It is Election Day and the kids are home from school, thrilled with the idea of spending the day in pajamas while playing with their toys. Why is this so exciting to them on a weekday, but on a weekend it is the last thing they want to do?
I have vivid childhood memories of going to the polls with my grandmother – waiting in line to enter the polling booth an cast our (her) vote. Strangely, my town does paper ballots, so my kids will not experience the polling booths, but can still witness us exercising our right to vote.
If you are looking for some things to do this Election Day with the kids, try these voting themed activities.
Read an Election Day Book
Recently, Random House sent me a copy of Lillian’s Right to Vote by Jonah Winter and Shane Evans to preview. I knew immediately that I wanted to share this book with you for Election Day. As a former teacher, I loved this book and wished it had been published years earlier so I could have shared it with my second-grade class. This book follows a 100-year old woman, Lillian, on her figurative walk up a steep hill to vote. As she walks, she sees the past flash before her. A true celebration of the Voting Rights Act of 1965, this beautifully written and illustrated book is a true window into the history of past discriminatory voting practices in the US.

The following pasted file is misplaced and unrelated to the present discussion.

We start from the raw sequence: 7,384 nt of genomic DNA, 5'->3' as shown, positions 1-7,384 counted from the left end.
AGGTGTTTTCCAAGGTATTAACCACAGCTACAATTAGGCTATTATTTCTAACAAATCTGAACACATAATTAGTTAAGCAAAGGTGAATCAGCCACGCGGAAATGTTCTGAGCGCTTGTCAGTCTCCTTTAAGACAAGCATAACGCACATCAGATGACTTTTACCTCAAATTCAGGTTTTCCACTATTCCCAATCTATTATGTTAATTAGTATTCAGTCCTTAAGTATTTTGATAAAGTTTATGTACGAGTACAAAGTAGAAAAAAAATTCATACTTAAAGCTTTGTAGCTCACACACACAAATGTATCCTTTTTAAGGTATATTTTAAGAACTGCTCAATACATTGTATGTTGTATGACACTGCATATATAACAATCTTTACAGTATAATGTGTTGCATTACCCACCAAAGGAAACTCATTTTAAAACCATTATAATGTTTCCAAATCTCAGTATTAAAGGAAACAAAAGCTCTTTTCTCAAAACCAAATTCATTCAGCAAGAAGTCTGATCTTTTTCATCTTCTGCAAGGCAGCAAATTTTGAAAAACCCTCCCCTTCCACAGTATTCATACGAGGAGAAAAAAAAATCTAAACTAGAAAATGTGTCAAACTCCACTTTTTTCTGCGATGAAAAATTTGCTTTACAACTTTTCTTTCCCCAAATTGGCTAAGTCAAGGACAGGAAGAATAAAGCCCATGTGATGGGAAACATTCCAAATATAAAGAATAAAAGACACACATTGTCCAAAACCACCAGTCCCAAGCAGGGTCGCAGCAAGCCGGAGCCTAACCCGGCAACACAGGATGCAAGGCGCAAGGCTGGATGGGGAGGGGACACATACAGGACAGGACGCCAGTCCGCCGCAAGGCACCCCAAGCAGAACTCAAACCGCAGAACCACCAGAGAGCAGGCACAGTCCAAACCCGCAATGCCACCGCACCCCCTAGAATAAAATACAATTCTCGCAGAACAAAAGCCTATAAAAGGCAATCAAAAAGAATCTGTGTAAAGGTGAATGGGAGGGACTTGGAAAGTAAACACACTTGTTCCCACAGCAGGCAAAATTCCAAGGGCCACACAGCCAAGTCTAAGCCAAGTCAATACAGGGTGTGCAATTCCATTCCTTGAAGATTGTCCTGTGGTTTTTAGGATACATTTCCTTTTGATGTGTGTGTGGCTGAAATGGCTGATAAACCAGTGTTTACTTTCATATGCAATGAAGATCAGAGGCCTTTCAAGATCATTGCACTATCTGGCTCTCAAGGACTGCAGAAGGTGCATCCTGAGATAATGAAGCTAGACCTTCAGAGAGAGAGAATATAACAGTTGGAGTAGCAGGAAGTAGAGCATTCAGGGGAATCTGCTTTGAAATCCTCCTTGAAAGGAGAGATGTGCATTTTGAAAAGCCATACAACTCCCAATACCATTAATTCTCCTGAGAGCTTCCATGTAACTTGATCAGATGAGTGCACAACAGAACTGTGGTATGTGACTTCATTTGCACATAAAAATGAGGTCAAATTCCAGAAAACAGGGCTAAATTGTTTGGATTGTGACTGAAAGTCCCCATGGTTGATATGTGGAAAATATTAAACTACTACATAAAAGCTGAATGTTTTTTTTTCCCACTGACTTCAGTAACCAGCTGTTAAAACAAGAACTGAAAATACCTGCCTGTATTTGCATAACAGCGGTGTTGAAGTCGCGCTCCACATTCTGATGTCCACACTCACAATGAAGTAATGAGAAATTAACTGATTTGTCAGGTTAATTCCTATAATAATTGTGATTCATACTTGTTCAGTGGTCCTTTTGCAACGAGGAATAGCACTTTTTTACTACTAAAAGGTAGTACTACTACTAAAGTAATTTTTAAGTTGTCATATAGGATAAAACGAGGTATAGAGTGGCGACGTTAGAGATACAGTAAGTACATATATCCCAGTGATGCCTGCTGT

Make a USA-Themed Craft
Have some red, white, and blue washi tape or paper laying around? Cut some strips and make a cute flag craft.
Play a President-Themed Game
There are tons of really great printable president games and I wanted to share a few of my favorites with you. My oldest son is obsessed with the presidents, and his goal in life is to know all of the presidents and something important about each of them. He will go crazy when I show him these great printable games to build his knowledge:
Stage a Play Election, and Let the Family Cast Their Votes
Help your kids run their own election! Find a problem they want solved and then have their stuffed animal, figurines, etc. come up with different solutions to solve the problem. Their positions can be staged verbally or in writing for all to hear and see. Let each family member “secretly” choose whose position they think is the best. Help your child tally up the votes to see who won the household election! This activity has social studies, language arts, and math all rolled into one!
Disclosure: Random House provided a review copy of Lillian’s Right to Vote for review purposes. All opinions expressed within are my own and have not been influenced in any way.